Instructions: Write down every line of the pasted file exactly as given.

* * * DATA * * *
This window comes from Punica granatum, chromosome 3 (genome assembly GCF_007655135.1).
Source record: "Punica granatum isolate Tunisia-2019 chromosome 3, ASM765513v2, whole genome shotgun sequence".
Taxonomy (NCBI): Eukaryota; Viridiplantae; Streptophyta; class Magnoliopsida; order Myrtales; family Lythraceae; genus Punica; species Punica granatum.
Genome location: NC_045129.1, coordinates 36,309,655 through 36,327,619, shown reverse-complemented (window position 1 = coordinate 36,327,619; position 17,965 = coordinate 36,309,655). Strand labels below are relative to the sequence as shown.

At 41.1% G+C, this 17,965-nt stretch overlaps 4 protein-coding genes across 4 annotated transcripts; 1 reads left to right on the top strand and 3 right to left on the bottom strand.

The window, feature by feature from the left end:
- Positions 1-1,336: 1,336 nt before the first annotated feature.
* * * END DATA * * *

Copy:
This window comes from Punica granatum, chromosome 3 (genome assembly GCF_007655135.1).
Source record: "Punica granatum isolate Tunisia-2019 chromosome 3, ASM765513v2, whole genome shotgun sequence".
Taxonomy (NCBI): Eukaryota; Viridiplantae; Streptophyta; class Magnoliopsida; order Myrtales; family Lythraceae; genus Punica; species Punica granatum.
Genome location: NC_045129.1, coordinates 36,309,655 through 36,327,619, shown reverse-complemented (window position 1 = coordinate 36,327,619; position 17,965 = coordinate 36,309,655). Strand labels below are relative to the sequence as shown.

At 41.1% G+C, this 17,965-nt stretch overlaps 4 protein-coding genes across 4 annotated transcripts; 1 reads left to right on the top strand and 3 right to left on the bottom strand.

The window, feature by feature from the left end:
- Positions 1-1,336: 1,336 nt before the first annotated feature.